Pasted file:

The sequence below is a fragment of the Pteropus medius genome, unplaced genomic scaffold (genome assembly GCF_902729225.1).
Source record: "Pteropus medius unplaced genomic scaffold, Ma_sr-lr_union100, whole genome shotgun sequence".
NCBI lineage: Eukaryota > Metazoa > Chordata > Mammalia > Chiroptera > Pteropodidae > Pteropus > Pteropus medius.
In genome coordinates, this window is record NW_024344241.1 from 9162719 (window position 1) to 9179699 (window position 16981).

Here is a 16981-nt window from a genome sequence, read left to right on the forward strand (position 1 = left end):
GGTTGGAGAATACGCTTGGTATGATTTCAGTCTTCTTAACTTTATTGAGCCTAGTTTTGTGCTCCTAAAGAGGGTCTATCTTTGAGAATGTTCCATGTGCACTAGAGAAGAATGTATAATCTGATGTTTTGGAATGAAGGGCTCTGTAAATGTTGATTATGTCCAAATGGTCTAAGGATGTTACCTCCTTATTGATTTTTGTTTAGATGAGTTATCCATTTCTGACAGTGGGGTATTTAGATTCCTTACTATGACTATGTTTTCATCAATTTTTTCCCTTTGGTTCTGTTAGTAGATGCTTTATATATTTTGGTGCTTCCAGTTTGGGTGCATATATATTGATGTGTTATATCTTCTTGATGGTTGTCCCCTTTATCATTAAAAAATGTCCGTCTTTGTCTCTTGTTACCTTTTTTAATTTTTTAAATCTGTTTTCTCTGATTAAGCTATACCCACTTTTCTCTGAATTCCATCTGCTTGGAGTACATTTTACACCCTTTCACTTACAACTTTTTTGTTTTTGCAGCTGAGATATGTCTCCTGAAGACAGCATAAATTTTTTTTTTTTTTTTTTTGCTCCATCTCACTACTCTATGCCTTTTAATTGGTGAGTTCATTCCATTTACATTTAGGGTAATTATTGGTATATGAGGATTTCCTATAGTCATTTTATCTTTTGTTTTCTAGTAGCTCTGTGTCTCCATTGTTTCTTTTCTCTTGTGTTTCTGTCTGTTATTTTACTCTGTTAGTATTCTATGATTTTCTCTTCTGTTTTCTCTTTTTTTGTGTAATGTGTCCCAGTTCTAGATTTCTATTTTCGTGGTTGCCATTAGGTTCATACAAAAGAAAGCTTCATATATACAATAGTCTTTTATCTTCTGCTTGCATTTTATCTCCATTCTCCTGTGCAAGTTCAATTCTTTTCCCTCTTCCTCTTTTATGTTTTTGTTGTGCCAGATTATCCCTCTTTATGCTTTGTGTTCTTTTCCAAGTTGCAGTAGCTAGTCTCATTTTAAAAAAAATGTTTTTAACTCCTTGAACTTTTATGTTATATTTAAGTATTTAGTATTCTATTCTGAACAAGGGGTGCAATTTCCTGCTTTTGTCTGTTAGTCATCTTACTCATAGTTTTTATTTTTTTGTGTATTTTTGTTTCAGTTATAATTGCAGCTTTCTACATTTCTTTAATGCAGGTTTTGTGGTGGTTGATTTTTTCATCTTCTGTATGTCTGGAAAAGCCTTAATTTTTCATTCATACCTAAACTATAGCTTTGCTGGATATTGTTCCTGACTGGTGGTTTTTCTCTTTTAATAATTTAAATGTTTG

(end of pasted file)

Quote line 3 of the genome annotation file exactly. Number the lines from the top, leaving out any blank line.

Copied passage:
NCBI lineage: Eukaryota > Metazoa > Chordata > Mammalia > Chiroptera > Pteropodidae > Pteropus > Pteropus medius.